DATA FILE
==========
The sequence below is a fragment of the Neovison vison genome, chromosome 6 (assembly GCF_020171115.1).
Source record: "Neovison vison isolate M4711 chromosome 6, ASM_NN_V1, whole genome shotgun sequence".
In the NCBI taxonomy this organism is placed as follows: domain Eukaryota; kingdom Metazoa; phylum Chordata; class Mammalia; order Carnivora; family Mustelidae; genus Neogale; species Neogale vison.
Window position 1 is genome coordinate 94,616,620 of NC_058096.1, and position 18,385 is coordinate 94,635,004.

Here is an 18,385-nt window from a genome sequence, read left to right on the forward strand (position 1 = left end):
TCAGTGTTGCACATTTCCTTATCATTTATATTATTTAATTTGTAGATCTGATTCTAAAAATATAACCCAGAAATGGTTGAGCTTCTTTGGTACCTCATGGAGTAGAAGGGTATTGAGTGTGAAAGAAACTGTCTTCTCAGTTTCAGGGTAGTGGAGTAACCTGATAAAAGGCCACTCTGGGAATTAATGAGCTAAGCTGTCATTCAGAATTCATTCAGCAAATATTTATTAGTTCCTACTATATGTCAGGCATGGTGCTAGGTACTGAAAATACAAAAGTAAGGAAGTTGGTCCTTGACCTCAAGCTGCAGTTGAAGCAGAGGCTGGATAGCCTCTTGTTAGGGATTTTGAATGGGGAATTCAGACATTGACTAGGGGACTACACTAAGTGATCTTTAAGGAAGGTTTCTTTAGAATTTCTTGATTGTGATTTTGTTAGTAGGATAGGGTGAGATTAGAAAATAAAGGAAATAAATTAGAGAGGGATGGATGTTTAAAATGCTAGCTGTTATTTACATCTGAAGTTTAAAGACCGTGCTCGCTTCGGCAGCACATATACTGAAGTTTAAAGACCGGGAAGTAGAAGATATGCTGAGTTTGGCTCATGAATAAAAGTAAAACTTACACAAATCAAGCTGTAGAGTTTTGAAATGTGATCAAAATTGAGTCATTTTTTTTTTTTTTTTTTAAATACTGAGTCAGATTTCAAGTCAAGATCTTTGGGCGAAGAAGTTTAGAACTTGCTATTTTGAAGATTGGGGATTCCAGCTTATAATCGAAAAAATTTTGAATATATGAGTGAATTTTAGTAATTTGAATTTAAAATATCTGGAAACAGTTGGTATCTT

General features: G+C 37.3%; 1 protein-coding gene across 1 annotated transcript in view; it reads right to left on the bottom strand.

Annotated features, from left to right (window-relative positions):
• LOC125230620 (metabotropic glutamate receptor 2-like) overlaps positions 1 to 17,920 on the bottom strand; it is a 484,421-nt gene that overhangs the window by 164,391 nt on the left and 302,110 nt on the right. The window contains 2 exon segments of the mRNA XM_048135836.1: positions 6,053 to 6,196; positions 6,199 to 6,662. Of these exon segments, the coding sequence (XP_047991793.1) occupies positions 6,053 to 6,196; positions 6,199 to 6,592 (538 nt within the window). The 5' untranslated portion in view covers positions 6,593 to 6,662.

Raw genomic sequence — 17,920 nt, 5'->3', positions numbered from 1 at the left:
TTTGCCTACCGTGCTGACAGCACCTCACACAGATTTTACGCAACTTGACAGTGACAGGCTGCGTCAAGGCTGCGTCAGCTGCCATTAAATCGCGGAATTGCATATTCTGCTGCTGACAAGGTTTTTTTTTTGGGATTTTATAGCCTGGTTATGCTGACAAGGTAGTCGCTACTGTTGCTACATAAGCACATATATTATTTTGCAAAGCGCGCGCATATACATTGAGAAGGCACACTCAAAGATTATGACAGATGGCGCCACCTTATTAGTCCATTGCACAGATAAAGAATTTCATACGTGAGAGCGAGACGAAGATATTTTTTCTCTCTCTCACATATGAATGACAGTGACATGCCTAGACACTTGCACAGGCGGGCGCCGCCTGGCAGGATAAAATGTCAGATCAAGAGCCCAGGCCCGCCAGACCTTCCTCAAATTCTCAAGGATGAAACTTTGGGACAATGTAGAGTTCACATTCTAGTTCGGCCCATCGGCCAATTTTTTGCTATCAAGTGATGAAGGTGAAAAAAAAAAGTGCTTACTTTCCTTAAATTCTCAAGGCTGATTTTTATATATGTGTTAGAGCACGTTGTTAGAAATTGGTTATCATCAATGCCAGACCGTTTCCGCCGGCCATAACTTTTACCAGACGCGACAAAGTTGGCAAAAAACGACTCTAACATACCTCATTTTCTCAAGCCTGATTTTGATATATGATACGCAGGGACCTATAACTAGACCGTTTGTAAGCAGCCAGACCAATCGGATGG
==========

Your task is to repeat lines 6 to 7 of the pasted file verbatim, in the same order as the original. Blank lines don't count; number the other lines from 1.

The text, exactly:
TCAGTGTTGCACATTTCCTTATCATTTATATTATTTAATTTGTAGATCTGATTCTAAAAATATAACCCAGAAATGGTTGAGCTTCTTTGGTACCTCATGGAGTAGAAGGGTATTGAGTGTGAAAGAAACTGTCTTCTCAGTTTCAGGGTAGTGGAGTAACCTGATAAAAGGCCACTCTGGGAATTAATGAGCTAAGCTGTCATTCAGAATTCATTCAGCAAATATTTATTAGTTCCTACTATATGTCAGGCATGGTGCTAGGTACTGAAAATACAAAAGTAAGGAAGTTGGTCCTTGACCTCAAGCTGCAGTTGAAGCAGAGGCTGGATAGCCTCTTGTTAGGGATTTTGAATGGGGAATTCAGACATTGACTAGGGGACTACACTAAGTGATCTTTAAGGAAGGTTTCTTTAGAATTTCTTGATTGTGATTTTGTTAGTAGGATAGGGTGAGATTAGAAAATAAAGGAAATAAATTAGAGAGGGATGGATGTTTAAAATGCTAGCTGTTATTTACATCTGAAGTTTAAAGACCGTGCTCGCTTCGGCAGCACATATACTGAAGTTTAAAGACCGGGAAGTAGAAGATATGCTGAGTTTGGCTCATGAATAAAAGTAAAACTTACACAAATCAAGCTGTAGAGTTTTGAAATGTGATCAAAATTGAGTCATTTTTTTTTTTTTTTTTTAAATACTGAGTCAGATTTCAAGTCAAGATCTTTGGGCGAAGAAGTTTAGAACTTGCTATTTTGAAGATTGGGGATTCCAGCTTATAATCGAAAAAATTTTGAATATATGAGTGAATTTTAGTAATTTGAATTTAAAATATCTGGAAACAGTTGGTATCTT

General features: G+C 37.3%; 1 protein-coding gene across 1 annotated transcript in view; it reads right to left on the bottom strand.